The Plasma Science and Fusion Centre of Massachusettes Institute of Technology has recently set a new world record for plasma pressure using a reactor called Alcator C-Mod.
Nuclear fusion has long been heralded as the future alternative to carbon-based energy generation for its potential to power the world’s industries without adding to the problem of pollution. Nuclear fusion is the process that powers our sun internally and scientists attempt to replicate the sequence in small scale inside reactors that simulate the super-hot conditions needed.
But totally successful fusion means getting a greater force output from the reaction than is used to get it going, which has remained persistently out of reach for many years. The culmination of intense pressure, high temperature and time needs to reach a crucial value – at which point the energy reaction mostly sustains itself.
Fortunately, the recent advance made by MIT scientists seems to be a valuable stepping stone to bring about that outcome. Maintaining high pressure has always been a major challenge in the business of achieving successful fusion and MIT’s scientists managed to subject the molecular process to about two atmospheres of pressure, resulting in two seconds of maintained plasma. Though it sounds like an insignificant amount of time, the event resulted in a 16 per cent increase on the previous nuclear record set in 2005.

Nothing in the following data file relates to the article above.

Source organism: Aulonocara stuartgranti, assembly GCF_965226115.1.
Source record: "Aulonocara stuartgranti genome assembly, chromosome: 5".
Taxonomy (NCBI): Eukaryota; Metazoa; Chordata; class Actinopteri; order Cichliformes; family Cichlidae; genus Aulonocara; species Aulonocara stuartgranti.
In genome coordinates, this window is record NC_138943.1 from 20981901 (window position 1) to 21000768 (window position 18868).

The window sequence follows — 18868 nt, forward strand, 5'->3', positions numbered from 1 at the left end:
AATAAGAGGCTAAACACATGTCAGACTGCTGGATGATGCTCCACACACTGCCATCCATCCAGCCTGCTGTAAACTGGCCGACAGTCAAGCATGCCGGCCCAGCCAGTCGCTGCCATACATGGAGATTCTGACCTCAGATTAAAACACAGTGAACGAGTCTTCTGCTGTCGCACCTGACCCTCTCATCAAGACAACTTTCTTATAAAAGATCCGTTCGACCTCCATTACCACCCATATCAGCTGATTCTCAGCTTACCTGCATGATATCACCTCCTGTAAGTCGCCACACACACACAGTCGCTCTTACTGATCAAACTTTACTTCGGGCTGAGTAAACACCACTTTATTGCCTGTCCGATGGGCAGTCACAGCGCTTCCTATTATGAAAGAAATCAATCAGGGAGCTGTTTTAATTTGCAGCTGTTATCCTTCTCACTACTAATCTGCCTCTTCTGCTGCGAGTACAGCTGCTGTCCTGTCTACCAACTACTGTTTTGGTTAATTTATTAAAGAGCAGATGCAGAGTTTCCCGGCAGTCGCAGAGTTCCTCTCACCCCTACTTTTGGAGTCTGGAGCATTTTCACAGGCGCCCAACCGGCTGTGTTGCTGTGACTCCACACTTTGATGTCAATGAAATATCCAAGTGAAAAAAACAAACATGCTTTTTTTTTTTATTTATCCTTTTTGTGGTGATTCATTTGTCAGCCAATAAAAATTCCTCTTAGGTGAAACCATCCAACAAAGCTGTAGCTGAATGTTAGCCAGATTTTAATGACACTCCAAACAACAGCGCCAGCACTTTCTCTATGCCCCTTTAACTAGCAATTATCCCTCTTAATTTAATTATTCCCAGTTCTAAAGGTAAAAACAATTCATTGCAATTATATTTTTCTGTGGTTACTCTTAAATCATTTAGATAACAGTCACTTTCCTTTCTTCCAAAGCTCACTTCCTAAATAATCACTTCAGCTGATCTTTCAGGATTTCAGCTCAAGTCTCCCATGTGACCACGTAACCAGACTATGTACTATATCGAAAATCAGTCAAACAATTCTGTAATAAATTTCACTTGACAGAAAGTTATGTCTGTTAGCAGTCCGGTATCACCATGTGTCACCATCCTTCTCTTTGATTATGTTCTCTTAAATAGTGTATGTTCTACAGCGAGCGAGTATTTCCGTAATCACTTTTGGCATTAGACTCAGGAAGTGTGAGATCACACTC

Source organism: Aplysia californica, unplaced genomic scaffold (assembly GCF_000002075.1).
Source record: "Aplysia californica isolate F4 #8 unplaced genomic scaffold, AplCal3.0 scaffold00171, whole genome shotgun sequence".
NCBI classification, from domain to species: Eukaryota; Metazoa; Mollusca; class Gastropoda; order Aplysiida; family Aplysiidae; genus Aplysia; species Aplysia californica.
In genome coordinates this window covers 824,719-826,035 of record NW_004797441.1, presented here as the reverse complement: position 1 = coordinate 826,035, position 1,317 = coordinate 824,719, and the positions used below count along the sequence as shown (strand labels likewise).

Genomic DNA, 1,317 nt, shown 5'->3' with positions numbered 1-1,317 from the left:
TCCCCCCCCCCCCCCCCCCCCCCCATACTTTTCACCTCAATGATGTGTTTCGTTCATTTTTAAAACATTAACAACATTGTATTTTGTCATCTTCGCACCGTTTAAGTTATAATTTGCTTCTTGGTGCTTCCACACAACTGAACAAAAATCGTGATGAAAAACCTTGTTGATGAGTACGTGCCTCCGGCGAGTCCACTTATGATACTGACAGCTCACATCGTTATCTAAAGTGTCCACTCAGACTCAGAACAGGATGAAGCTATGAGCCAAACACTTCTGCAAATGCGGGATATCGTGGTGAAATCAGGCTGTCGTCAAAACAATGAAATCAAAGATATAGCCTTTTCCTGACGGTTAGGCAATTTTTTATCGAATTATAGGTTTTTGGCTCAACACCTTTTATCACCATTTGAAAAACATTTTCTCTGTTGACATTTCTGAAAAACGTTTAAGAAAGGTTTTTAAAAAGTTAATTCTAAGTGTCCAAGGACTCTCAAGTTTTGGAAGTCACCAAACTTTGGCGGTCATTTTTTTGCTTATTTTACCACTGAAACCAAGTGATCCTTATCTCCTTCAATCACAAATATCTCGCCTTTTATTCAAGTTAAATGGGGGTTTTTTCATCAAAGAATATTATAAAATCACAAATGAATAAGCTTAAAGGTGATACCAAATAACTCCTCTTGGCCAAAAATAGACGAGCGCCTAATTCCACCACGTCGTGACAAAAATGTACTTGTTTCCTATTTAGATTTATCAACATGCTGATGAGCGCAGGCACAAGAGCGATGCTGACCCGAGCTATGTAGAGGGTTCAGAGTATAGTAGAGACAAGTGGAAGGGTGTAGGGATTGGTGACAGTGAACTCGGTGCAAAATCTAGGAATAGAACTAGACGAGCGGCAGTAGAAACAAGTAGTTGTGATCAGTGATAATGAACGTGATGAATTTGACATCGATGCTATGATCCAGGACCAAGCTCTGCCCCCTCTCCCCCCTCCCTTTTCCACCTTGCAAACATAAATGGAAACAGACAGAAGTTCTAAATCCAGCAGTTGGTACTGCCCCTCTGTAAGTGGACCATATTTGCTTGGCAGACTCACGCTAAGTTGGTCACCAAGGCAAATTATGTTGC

The MIT engineers used strong magnetic fields to do this – a method which will be used again in future nuclear energy campaigns – and Alcator C-Mod’s ability to reach over 35 million degrees Celsius (approximately twice as hot as the sun’s temperature).
Riccardo Betti, University of Rochester’s Professor of Mechanical Engineering, said, “This result confirms that the high pressures required for a burning plasma can be best achieved with high-magnetic-field [reactors] such as Alcator C-Mod.”
Dale Meade, former deputy director of Princeton Plasma Physics Laboratory, said, “This is a remarkable achievement. The record plasma pressure validates the high-magnetic-field approach as an attractive path to practical fusion energy.”
Take a look at the inner workings of the reactor that made this possible with the interactive panoramic video below.